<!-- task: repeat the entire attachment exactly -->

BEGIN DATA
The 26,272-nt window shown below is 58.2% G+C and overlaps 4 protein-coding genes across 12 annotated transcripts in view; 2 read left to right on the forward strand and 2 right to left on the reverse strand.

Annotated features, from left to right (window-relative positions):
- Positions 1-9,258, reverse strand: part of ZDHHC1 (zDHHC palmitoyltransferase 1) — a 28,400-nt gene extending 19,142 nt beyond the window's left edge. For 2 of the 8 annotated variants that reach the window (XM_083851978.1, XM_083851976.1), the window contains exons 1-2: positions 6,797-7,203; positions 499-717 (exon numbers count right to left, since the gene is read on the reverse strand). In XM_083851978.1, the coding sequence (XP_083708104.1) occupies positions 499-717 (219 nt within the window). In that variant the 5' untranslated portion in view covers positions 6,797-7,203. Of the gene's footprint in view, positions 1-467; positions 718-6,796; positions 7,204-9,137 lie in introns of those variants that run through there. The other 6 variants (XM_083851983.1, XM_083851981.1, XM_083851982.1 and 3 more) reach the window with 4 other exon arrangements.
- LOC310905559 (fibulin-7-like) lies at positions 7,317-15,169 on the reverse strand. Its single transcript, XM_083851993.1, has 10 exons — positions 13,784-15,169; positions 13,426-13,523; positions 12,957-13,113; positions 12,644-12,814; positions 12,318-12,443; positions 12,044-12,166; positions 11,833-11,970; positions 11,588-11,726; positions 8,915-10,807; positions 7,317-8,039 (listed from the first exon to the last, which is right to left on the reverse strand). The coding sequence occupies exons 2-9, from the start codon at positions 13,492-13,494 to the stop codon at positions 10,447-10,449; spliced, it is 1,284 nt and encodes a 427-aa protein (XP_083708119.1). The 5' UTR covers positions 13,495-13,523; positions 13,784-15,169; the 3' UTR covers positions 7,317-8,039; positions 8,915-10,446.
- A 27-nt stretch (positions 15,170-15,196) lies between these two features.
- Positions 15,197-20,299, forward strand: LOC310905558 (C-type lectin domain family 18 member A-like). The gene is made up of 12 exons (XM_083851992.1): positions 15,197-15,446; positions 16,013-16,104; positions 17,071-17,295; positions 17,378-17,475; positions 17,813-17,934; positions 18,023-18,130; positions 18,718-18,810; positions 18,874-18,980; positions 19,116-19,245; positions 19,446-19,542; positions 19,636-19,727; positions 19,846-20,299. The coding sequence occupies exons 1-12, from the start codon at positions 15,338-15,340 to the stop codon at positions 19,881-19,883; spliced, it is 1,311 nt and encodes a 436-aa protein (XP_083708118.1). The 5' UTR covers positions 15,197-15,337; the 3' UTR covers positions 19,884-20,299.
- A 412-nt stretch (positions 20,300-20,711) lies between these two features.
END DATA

The 26,272-nt window shown below is 58.2% G+C and overlaps 4 protein-coding genes across 12 annotated transcripts in view; 2 read left to right on the forward strand and 2 right to left on the reverse strand.

Annotated features, from left to right (window-relative positions):
- Positions 1-9,258, reverse strand: part of ZDHHC1 (zDHHC palmitoyltransferase 1) — a 28,400-nt gene extending 19,142 nt beyond the window's left edge. For 2 of the 8 annotated variants that reach the window (XM_083851978.1, XM_083851976.1), the window contains exons 1-2: positions 6,797-7,203; positions 499-717 (exon numbers count right to left, since the gene is read on the reverse strand). In XM_083851978.1, the coding sequence (XP_083708104.1) occupies positions 499-717 (219 nt within the window). In that variant the 5' untranslated portion in view covers positions 6,797-7,203. Of the gene's footprint in view, positions 1-467; positions 718-6,796; positions 7,204-9,137 lie in introns of those variants that run through there. The other 6 variants (XM_083851983.1, XM_083851981.1, XM_083851982.1 and 3 more) reach the window with 4 other exon arrangements.
- LOC310905559 (fibulin-7-like) lies at positions 7,317-15,169 on the reverse strand. Its single transcript, XM_083851993.1, has 10 exons — positions 13,784-15,169; positions 13,426-13,523; positions 12,957-13,113; positions 12,644-12,814; positions 12,318-12,443; positions 12,044-12,166; positions 11,833-11,970; positions 11,588-11,726; positions 8,915-10,807; positions 7,317-8,039 (listed from the first exon to the last, which is right to left on the reverse strand). The coding sequence occupies exons 2-9, from the start codon at positions 13,492-13,494 to the stop codon at positions 10,447-10,449; spliced, it is 1,284 nt and encodes a 427-aa protein (XP_083708119.1). The 5' UTR covers positions 13,495-13,523; positions 13,784-15,169; the 3' UTR covers positions 7,317-8,039; positions 8,915-10,446.
- A 27-nt stretch (positions 15,170-15,196) lies between these two features.
- Positions 15,197-20,299, forward strand: LOC310905558 (C-type lectin domain family 18 member A-like). The gene is made up of 12 exons (XM_083851992.1): positions 15,197-15,446; positions 16,013-16,104; positions 17,071-17,295; positions 17,378-17,475; positions 17,813-17,934; positions 18,023-18,130; positions 18,718-18,810; positions 18,874-18,980; positions 19,116-19,245; positions 19,446-19,542; positions 19,636-19,727; positions 19,846-20,299. The coding sequence occupies exons 1-12, from the start codon at positions 15,338-15,340 to the stop codon at positions 19,881-19,883; spliced, it is 1,311 nt and encodes a 436-aa protein (XP_083708118.1). The 5' UTR covers positions 15,197-15,337; the 3' UTR covers positions 19,884-20,299.
- A 412-nt stretch (positions 20,300-20,711) lies between these two features.